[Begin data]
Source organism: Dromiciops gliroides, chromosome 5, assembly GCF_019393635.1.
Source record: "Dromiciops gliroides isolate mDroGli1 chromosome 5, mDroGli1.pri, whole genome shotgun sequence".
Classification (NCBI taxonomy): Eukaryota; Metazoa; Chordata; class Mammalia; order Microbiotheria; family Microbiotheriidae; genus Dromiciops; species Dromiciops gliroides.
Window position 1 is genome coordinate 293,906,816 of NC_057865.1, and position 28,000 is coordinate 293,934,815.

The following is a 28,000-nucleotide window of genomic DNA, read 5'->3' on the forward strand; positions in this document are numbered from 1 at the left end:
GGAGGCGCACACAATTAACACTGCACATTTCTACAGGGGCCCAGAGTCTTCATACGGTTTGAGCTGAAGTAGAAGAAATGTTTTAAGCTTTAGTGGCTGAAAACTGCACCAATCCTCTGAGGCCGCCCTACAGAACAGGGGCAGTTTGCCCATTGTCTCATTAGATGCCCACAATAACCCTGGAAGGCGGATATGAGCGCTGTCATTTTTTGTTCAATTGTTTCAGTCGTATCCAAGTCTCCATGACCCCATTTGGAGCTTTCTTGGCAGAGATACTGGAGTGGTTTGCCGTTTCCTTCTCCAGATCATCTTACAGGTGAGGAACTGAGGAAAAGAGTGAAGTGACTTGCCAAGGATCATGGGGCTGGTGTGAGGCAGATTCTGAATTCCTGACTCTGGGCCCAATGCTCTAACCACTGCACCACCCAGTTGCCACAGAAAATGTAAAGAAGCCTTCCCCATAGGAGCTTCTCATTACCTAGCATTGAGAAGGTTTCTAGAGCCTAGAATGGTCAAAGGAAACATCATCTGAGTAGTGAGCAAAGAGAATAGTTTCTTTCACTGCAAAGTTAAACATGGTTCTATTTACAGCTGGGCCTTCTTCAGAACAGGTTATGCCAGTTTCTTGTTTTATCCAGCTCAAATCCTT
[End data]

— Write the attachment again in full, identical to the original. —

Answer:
Source organism: Dromiciops gliroides, chromosome 5, assembly GCF_019393635.1.
Source record: "Dromiciops gliroides isolate mDroGli1 chromosome 5, mDroGli1.pri, whole genome shotgun sequence".
Classification (NCBI taxonomy): Eukaryota; Metazoa; Chordata; class Mammalia; order Microbiotheria; family Microbiotheriidae; genus Dromiciops; species Dromiciops gliroides.
Window position 1 is genome coordinate 293,906,816 of NC_057865.1, and position 28,000 is coordinate 293,934,815.

The following is a 28,000-nucleotide window of genomic DNA, read 5'->3' on the forward strand; positions in this document are numbered from 1 at the left end:
GGAGGCGCACACAATTAACACTGCACATTTCTACAGGGGCCCAGAGTCTTCATACGGTTTGAGCTGAAGTAGAAGAAATGTTTTAAGCTTTAGTGGCTGAAAACTGCACCAATCCTCTGAGGCCGCCCTACAGAACAGGGGCAGTTTGCCCATTGTCTCATTAGATGCCCACAATAACCCTGGAAGGCGGATATGAGCGCTGTCATTTTTTGTTCAATTGTTTCAGTCGTATCCAAGTCTCCATGACCCCATTTGGAGCTTTCTTGGCAGAGATACTGGAGTGGTTTGCCGTTTCCTTCTCCAGATCATCTTACAGGTGAGGAACTGAGGAAAAGAGTGAAGTGACTTGCCAAGGATCATGGGGCTGGTGTGAGGCAGATTCTGAATTCCTGACTCTGGGCCCAATGCTCTAACCACTGCACCACCCAGTTGCCACAGAAAATGTAAAGAAGCCTTCCCCATAGGAGCTTCTCATTACCTAGCATTGAGAAGGTTTCTAGAGCCTAGAATGGTCAAAGGAAACATCATCTGAGTAGTGAGCAAAGAGAATAGTTTCTTTCACTGCAAAGTTAAACATGGTTCTATTTACAGCTGGGCCTTCTTCAGAACAGGTTATGCCAGTTTCTTGTTTTATCCAGCTCAAATCCTT